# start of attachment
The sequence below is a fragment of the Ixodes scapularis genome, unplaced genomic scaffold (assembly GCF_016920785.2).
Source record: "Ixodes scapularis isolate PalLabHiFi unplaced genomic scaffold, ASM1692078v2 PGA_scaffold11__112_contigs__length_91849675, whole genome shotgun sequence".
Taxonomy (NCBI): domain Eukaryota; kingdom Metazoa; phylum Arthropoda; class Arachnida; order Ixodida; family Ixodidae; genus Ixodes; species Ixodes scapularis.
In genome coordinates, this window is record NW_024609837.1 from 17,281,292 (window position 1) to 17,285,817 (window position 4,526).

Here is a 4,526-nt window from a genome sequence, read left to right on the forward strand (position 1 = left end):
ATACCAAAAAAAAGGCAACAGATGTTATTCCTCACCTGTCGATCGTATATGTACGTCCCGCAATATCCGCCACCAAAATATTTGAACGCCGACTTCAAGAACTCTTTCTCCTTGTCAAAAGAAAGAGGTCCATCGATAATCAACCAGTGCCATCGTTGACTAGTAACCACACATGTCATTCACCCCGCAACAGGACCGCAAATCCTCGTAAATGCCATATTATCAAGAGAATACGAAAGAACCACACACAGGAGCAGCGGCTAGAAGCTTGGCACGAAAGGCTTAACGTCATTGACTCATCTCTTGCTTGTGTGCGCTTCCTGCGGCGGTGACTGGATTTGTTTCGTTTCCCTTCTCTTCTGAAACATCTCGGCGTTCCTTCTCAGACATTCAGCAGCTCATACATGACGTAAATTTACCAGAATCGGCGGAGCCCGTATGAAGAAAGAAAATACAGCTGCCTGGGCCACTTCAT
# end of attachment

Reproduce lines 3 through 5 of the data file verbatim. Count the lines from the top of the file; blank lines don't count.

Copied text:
Taxonomy (NCBI): domain Eukaryota; kingdom Metazoa; phylum Arthropoda; class Arachnida; order Ixodida; family Ixodidae; genus Ixodes; species Ixodes scapularis.
In genome coordinates, this window is record NW_024609837.1 from 17,281,292 (window position 1) to 17,285,817 (window position 4,526).

Here is a 4,526-nt window from a genome sequence, read left to right on the forward strand (position 1 = left end):